So, what is different about Forest Restoration Wood? And why does it matter that we’re tracking it on this project? Forest Restoration wood is material that is procured through forest thinning – essentially the harvesting of small diameter logs from dense forest stands, aimed at reducing canopy density, providing breathing room for larger and healthier trees to flourish, and creating a more diverse array of flora and fauna to re-establish itself on the forest floor. In addition to removing ladder fuel that can lead to more intense crown fires, a more open canopy condition also helps recharge aquifers by allowing more snowfall to reach the soil, as opposed to having it evaporate from the branches above. It also restores natural conditions that more closely resemble how our forests looked when more frequent but less intense understory fires would seasonally spread to clear the underbrush. As an added result, this restoration has allowed the goshawk, Canadian lynx, and pileated woodpeckers to once again return and flourish in their native habitat. It is important to recognize, though, that the conditions required to successfully implement Restoration Wood harvesting practices would not be as well established without Sustainable Northwest’s support in the creation of robust Forest Collaboratives – the aforementioned group of diverse stakeholders that have come together to determine and oversee the parameters around which this critical forest thinning can successfully occur.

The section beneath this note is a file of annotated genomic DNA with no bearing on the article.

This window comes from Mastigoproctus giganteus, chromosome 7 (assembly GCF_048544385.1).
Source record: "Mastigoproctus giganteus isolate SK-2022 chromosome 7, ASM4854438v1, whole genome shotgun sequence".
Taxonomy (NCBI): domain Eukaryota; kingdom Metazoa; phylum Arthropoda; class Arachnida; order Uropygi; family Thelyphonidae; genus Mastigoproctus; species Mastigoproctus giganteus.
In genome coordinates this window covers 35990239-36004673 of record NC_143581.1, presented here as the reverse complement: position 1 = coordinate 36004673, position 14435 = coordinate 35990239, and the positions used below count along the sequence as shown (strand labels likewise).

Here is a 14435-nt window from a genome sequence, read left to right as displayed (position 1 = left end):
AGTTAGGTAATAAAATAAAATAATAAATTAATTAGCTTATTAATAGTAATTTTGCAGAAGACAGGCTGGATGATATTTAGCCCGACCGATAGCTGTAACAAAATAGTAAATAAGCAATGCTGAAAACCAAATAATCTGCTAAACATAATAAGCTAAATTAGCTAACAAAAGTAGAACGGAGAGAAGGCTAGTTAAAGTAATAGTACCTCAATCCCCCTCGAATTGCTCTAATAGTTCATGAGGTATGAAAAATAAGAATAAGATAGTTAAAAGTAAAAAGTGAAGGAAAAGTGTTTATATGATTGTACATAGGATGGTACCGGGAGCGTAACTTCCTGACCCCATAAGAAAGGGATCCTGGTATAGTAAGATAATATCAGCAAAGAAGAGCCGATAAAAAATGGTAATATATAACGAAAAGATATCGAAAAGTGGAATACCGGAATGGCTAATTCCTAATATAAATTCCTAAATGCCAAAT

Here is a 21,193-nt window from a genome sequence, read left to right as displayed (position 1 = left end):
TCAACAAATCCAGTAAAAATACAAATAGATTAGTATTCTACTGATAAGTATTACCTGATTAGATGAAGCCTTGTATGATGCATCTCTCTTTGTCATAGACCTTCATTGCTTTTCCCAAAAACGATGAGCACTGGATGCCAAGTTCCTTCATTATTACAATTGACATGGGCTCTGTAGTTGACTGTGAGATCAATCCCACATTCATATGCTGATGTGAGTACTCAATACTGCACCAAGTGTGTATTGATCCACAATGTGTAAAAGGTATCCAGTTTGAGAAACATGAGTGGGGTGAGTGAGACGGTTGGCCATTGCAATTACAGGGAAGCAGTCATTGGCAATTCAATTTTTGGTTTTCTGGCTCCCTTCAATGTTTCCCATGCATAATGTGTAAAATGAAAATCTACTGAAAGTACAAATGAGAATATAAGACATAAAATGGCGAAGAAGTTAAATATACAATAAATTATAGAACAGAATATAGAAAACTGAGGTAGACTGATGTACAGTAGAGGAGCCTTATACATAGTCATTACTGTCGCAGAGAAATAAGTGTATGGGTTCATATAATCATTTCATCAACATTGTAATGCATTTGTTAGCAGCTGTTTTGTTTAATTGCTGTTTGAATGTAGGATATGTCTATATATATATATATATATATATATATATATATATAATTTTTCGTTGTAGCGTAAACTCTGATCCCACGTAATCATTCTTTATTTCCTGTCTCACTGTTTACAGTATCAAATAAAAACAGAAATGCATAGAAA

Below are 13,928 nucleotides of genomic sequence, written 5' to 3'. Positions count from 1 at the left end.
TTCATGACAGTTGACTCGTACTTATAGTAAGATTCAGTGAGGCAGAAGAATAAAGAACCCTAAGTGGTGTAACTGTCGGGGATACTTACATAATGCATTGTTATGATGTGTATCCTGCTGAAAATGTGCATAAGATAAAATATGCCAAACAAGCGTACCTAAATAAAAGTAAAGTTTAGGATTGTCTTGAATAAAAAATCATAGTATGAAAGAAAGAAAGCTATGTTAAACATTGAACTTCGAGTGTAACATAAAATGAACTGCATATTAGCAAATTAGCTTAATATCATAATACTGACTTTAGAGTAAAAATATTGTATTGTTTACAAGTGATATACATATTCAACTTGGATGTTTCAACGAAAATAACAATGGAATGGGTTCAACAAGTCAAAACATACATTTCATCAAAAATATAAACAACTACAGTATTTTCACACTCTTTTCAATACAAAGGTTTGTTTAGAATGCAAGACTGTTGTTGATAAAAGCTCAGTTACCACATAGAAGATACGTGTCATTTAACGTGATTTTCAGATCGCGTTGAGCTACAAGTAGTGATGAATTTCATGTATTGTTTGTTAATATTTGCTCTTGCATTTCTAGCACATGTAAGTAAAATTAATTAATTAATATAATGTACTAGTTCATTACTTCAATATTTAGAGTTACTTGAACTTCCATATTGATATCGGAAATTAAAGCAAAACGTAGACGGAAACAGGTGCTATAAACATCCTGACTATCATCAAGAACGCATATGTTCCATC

The reason we need to quantify where and how this restoration wood is used on this project is because we need all-of-the-above solutions to both address our converging crises and transform how we do business. When there is important work like this that is being done at the community level that positively impacts supply chains, it is our responsibility to shine a light on every potential avenue towards a more sustainable and equitable future. As of right now, FSC is the standard for specifying and ensuring sustainable wood sourcing in our projects, but the scale and rate at which we need to be changing how we build our buildings is such that parallel sourcing paths focusing on Restoration Wood need to be recognized, elevated, and explored.